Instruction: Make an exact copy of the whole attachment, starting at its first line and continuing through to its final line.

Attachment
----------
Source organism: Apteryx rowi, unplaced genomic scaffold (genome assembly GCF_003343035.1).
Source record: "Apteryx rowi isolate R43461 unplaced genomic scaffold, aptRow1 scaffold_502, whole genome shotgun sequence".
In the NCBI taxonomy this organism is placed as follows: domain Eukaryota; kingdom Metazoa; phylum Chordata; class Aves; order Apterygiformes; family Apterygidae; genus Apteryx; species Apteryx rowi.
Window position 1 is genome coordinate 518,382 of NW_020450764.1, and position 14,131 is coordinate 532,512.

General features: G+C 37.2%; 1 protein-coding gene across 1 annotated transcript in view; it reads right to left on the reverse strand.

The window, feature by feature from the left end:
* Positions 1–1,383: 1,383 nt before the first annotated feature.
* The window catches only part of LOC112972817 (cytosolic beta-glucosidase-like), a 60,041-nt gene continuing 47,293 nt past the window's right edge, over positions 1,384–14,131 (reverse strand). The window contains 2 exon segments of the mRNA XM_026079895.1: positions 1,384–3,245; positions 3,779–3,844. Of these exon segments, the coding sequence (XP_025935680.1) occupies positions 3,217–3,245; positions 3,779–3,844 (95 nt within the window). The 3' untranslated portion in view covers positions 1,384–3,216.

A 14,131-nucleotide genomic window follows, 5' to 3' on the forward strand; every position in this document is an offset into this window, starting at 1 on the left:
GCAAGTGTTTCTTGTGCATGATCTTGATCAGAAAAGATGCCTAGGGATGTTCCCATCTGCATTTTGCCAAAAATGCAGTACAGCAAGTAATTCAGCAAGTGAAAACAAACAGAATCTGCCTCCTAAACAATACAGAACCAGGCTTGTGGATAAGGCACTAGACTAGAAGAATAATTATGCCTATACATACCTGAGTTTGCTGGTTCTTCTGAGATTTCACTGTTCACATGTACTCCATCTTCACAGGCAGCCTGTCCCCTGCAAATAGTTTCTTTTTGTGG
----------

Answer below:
Source organism: Apteryx rowi, unplaced genomic scaffold (genome assembly GCF_003343035.1).
Source record: "Apteryx rowi isolate R43461 unplaced genomic scaffold, aptRow1 scaffold_502, whole genome shotgun sequence".
In the NCBI taxonomy this organism is placed as follows: domain Eukaryota; kingdom Metazoa; phylum Chordata; class Aves; order Apterygiformes; family Apterygidae; genus Apteryx; species Apteryx rowi.
Window position 1 is genome coordinate 518,382 of NW_020450764.1, and position 14,131 is coordinate 532,512.

General features: G+C 37.2%; 1 protein-coding gene across 1 annotated transcript in view; it reads right to left on the reverse strand.

The window, feature by feature from the left end:
* Positions 1–1,383: 1,383 nt before the first annotated feature.
* The window catches only part of LOC112972817 (cytosolic beta-glucosidase-like), a 60,041-nt gene continuing 47,293 nt past the window's right edge, over positions 1,384–14,131 (reverse strand). The window contains 2 exon segments of the mRNA XM_026079895.1: positions 1,384–3,245; positions 3,779–3,844. Of these exon segments, the coding sequence (XP_025935680.1) occupies positions 3,217–3,245; positions 3,779–3,844 (95 nt within the window). The 3' untranslated portion in view covers positions 1,384–3,216.

A 14,131-nucleotide genomic window follows, 5' to 3' on the forward strand; every position in this document is an offset into this window, starting at 1 on the left:
GCAAGTGTTTCTTGTGCATGATCTTGATCAGAAAAGATGCCTAGGGATGTTCCCATCTGCATTTTGCCAAAAATGCAGTACAGCAAGTAATTCAGCAAGTGAAAACAAACAGAATCTGCCTCCTAAACAATACAGAACCAGGCTTGTGGATAAGGCACTAGACTAGAAGAATAATTATGCCTATACATACCTGAGTTTGCTGGTTCTTCTGAGATTTCACTGTTCACATGTACTCCATCTTCACAGGCAGCCTGTCCCCTGCAAATAGTTTCTTTTTGTGG